April 15, 2024, 46 years after my abortion, I texted a post-abortion text help line to help me process old hurtful feelings. It was the first time that I ever sought such help and was grateful it was available. The person helping me was ever so kind and suggested that I write my story as I was hesitant to talk to my husband about my feelings. Why? Because he went through an abortion, I think the very year that I did, with his girlfriend. I didn’t want to dredge up his past hurtful memories and just make us both miserable. I did the math. There was about a 6% chance that we would both go through an abortion as two separate events. Although I risked scaring off my future husband by telling him about my abortion early in our relationship, I felt that I had no choice. I needed to be honest. It was hard, but it was one of the best decisions of my life. For the first time, ever, I shared that pain with another person who truly understood, and he was still willing to be with me. And he in turn shared his abortion pain. I don’t know if my husband and his girlfriend agreed on their abortion decision. He did mention that his inability to decide was gut wrenching, and he had only himself to blame. We bonded over our pain. To quote my husband’s pre-cana letter to me, he said, “I think we’ve got to be two of the most open people here because we’ve both got pretty shady histories. I think that there must’ve been some kind of mutual understanding and hurt that we both had and unconsciously understood when we first met.”

So where am I going with this story? It sounds like I have the best husband in the world who understands and accepts me, why do I feel bad and need to write?!?! Well, first, I am mad as hell about where abortion rights are going in the United States. We can’t give these rights away without a fight! An unexpected pregnancy is difficult enough to deal with and taking away a choice is not helpful. My choice is not your choice, and your choice is not my choice, but we need choice! Second, we need more sex education, not just on pregnancy prevention and disease, but on “No means no!” when a sex partner tries to coerce one into acts that they don’t want to perform, and what to expect through your entire sex life timeline. We need more education on menopause. We need education on how your sex life changes as you age. So if the sex education is not provided to you through your parents or school, seek it out. Third, I want to urge folks to get pre and post abortion counseling. I did the minimum required pre-abortion counseling and no post abortion counseling. Fourth, I want to let go of my abortion shame. Fifth, I want to let go of grief that I am feeling over the death of the father. The father’s death has been the trigger of me reliving both bad and good memories.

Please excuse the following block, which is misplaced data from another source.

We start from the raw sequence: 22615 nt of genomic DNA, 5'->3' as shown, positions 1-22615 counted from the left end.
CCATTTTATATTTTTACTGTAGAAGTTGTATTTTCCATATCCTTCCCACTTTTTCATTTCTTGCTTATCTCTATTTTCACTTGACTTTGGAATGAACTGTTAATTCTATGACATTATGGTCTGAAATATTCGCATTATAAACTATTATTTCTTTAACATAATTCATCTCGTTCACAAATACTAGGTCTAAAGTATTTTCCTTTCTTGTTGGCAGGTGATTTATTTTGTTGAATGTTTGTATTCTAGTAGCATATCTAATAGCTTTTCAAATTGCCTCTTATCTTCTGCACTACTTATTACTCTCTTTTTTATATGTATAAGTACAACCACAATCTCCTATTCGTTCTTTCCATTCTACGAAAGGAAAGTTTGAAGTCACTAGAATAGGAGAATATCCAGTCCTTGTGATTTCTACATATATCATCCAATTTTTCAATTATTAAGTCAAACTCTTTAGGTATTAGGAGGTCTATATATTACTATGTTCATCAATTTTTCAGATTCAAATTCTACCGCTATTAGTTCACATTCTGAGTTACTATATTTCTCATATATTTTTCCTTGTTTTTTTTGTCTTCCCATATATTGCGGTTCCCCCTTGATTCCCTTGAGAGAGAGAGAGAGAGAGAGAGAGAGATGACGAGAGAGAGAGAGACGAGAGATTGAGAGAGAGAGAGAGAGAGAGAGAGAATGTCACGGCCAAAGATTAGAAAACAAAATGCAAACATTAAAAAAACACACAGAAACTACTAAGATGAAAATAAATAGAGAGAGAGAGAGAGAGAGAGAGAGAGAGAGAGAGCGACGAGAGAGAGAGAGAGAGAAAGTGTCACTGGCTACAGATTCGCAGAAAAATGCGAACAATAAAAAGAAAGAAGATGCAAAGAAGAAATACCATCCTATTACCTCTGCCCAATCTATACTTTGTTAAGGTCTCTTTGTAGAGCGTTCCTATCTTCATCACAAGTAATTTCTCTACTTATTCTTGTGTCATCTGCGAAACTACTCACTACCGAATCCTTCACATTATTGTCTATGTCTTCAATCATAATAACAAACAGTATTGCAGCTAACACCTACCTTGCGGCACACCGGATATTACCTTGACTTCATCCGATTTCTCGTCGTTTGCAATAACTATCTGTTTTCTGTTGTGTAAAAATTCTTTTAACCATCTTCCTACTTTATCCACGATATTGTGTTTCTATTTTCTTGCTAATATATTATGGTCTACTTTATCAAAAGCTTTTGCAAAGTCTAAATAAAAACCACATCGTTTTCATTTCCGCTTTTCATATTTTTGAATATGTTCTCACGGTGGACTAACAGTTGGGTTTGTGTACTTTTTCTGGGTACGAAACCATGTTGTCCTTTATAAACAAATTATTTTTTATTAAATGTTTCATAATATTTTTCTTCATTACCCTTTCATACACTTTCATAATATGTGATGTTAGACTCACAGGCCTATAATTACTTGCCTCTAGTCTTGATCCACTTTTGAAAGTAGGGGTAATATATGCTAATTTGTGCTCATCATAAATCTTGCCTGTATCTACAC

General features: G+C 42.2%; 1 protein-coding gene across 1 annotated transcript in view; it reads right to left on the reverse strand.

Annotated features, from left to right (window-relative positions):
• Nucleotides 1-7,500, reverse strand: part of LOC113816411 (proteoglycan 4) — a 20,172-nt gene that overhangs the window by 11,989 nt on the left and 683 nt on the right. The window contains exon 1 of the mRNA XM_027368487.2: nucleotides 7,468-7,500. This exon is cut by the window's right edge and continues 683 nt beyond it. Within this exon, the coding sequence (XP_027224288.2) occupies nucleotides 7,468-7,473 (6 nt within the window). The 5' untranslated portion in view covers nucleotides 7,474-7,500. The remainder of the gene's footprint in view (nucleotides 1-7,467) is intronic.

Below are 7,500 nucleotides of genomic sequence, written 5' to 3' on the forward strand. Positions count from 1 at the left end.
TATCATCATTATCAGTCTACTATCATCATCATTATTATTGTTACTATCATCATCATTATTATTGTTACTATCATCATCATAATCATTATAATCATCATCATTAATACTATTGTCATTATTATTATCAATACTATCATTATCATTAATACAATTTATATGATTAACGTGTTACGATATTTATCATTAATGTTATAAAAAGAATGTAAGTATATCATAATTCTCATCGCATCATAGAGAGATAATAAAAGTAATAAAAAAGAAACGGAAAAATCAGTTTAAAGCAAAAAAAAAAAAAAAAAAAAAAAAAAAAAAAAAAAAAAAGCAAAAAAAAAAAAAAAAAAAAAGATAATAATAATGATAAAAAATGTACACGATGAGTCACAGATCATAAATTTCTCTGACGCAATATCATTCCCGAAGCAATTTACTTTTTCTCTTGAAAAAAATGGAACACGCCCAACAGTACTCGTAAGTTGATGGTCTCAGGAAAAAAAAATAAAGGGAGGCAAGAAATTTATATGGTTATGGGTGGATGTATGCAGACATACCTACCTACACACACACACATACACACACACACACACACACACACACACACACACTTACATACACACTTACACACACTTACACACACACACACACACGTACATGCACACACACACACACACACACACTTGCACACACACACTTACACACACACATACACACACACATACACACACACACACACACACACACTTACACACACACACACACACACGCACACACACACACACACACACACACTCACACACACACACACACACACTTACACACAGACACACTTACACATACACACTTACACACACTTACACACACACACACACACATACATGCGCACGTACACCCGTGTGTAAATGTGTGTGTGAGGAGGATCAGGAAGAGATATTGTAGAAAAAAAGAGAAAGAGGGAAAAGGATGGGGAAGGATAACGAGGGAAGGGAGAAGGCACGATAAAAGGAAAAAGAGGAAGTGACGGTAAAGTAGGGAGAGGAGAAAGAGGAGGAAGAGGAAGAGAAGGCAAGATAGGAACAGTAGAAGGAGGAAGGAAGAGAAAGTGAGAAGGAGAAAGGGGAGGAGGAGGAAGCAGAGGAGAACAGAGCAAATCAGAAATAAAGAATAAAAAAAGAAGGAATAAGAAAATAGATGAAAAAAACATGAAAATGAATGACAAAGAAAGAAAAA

My dad fought in the German ground war during WWII. Glimpses of the horrors he experienced would peek out when his pain got so bad that the doctors gave him narcotics. My dad put his bad memories in a box and stored them in the back of his mind. So that is what I did with my abortion memories. It worked for my dad so why not me. Besides, what is one abortion compared to the horrors of war? Suck it up. Besides it is a convenient solution, until it isn’t. So folks, get the counseling, or at least talk to someone to process your feelings so you aren’t blindsided like me 46 years later. Here is how the abortion went down and how I literally told no one. The father and one girlfriend knew about the abortion. The girlfriend was told so I could set up excuses to leave the house for the abortion. Although two people knew, there was very little conversation going on. The conversation was just transactional stuff of when and where. Don’t do this! Confide in someone! Use a confidential volunteer or use a trusted friend, whatever you are comfortable with. Here are the details: